5 stocks I’m considering for my TFSA in 2019
Happy New Year 2019 TFSA contribution room!
Now a few days into 2019, and new TFSA contribution room now available, my attention has turned to what to buy inside this account for dividend income and longer-term growth.
As a dividend investor in Canadian and U.S. stocks, I focus on holding only Canadian stocks inside the TFSA – preferring to invest in U.S. stocks and U.S. low-cost ETFs for long-term growth inside my RRSP.
- U.S. stocks and ETFs held within a TFSA are subject to 15% withholding taxes – the loss of dividend income you cannot recover when tax filing.
- U.S. stocks held within RRSP or LIRA or RRIF = no withholding taxes.
Interest Rate Concerns?
When the Bank of Canada finally declared a mini-war on interest rates over a year ago (meaning, interest rates finally started going up), some investors got spooked – some selloffs began.
Historically, financial gurus tell investors to be selective with utilities and Real Estate Investment Trusts (REITs) in a rising interest rate climate.
Conversely, experts also tout financials as a good place to invest because companies carrying debt are charged more; the cost to service debt for company growth increases.
Regardless of what the Bank of Canada does or doesn’t do – since I cannot control those decisions – here are 5 stocks I’m considering to invest in for my TFSA in 2019.
I actually bought more of this stock last year and I currently DRIP this stock in my discount brokerage account (reinvesting two (2) shares earned via dividends every quarter) but I’m looking for more.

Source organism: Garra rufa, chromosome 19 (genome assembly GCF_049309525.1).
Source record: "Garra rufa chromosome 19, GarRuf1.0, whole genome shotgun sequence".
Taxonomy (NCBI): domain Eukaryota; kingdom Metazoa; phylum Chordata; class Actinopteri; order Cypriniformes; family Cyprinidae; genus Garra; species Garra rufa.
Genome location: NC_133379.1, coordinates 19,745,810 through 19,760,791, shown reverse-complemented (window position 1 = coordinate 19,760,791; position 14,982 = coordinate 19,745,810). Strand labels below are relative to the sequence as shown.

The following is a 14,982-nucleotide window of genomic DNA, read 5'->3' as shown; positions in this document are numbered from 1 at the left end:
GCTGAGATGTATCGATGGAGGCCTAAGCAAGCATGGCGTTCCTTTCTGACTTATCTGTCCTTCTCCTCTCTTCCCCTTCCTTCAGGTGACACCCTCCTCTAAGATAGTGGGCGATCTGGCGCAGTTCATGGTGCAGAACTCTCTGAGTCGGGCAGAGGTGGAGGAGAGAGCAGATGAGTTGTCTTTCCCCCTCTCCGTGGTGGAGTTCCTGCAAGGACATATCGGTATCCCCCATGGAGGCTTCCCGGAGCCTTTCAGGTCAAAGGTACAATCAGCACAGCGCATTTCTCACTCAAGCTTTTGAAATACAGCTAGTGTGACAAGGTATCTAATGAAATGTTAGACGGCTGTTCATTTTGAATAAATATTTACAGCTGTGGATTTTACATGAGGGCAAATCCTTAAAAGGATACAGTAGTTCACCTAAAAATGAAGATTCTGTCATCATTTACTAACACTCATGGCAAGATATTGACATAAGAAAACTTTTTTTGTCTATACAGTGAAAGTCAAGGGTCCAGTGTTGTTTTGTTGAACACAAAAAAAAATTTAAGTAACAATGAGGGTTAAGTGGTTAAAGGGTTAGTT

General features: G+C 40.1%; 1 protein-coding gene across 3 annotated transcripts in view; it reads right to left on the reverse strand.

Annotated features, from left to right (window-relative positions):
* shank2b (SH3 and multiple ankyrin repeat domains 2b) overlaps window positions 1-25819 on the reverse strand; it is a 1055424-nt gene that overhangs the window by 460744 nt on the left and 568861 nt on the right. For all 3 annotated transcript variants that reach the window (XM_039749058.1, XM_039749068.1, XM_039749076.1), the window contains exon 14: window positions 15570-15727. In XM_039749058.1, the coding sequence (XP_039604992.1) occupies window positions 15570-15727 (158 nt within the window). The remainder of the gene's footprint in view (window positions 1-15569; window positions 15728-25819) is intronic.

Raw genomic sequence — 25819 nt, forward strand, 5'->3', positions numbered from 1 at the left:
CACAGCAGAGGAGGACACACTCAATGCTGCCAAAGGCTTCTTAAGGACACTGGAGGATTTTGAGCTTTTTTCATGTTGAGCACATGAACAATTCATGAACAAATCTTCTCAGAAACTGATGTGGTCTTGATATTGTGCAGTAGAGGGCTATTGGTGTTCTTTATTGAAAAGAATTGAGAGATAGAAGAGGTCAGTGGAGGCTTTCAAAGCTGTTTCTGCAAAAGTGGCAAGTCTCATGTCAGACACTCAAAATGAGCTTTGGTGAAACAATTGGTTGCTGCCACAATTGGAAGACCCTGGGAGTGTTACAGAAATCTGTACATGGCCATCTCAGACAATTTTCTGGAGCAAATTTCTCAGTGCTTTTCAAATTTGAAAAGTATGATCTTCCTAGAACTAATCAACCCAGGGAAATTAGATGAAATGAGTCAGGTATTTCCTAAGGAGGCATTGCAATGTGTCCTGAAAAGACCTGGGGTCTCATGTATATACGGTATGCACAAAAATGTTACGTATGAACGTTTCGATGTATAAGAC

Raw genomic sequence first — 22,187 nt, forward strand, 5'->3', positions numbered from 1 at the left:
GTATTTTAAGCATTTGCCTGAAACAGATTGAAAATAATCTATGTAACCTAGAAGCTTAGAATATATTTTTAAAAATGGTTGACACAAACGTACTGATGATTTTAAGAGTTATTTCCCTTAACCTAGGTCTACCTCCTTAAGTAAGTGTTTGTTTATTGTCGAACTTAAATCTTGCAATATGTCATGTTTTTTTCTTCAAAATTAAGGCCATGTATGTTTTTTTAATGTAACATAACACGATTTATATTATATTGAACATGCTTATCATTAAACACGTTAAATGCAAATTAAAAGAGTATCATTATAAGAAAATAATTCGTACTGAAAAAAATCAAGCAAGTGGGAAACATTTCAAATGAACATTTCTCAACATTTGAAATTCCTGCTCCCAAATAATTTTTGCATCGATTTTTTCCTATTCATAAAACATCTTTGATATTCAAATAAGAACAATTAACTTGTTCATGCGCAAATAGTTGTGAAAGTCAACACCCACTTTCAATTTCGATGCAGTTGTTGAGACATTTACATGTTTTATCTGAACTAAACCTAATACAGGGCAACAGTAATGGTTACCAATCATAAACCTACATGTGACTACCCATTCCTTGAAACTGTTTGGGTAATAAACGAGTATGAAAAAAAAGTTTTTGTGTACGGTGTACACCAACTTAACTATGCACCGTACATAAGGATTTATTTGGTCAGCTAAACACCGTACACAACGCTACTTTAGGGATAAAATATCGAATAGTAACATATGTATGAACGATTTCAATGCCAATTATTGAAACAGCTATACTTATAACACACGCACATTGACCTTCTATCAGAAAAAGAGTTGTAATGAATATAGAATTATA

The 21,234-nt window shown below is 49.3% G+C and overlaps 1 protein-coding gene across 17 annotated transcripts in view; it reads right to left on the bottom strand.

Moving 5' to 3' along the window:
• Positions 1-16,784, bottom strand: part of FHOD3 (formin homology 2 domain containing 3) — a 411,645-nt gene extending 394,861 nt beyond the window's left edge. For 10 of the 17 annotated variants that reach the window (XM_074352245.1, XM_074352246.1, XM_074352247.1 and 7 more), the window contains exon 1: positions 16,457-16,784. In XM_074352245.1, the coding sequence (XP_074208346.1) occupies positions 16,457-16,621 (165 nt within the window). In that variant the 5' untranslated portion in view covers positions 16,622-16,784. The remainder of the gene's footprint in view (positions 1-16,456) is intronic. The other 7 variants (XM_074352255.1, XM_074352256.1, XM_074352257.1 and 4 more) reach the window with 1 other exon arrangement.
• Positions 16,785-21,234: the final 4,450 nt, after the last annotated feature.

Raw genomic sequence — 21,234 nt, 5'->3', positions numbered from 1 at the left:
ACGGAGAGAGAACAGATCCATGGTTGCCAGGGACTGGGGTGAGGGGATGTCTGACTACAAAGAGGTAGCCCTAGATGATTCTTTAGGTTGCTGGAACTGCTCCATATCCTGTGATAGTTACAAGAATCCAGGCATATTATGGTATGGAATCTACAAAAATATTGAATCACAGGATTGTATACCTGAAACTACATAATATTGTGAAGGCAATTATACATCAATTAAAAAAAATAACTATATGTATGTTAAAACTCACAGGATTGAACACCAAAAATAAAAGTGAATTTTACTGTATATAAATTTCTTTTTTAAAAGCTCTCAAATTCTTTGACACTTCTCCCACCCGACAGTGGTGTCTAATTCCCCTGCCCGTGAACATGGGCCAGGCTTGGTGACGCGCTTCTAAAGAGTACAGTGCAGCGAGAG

While interest rates might climb again in 2019, Fortis stock price might drop as more investors get spooked. That will provide yet another buying opportunity for me.
Fortis is one of the largest utilities on our continent. Like most major utilities, Fortis generates most of its revenue via regulated contracts to the residents and businesses it serves. Regulated contracts are good for long-term revenues.
Fortis has an impressive dividend history. They’ve been increasing their dividends every year for decades.
Algonquin Power (AQN)
Based out of Oakville, Ontario, Canada, this company is a diversified power generation, transmission and distribution utility company with over $10 billion in assets across Canada and in the U.S.
I’m a fan because this company is focused on renewable energy sources, including wind, solar and hydroelectric power. As our population demands cleaner and more sustainable energy, Algonquin Power will be there to provide it. Last time I checked, the demand for energy (including cleaner energy) is not going anywhere.
As a shareholder, I’ve enjoyed the recent annual dividend growth rate of 10%. I predict there is more to come in early 2019.
Royal Bank (RY)
Market turbulence has driven many investors to re-evaluate their portfolios of late…and that’s good news for buyers of Canadian bank stocks. This fall, Royal Bank announced an increase to its quarterly dividend of 4% to $0.98 per share. RY has delivered eight consecutive years of dividend growth.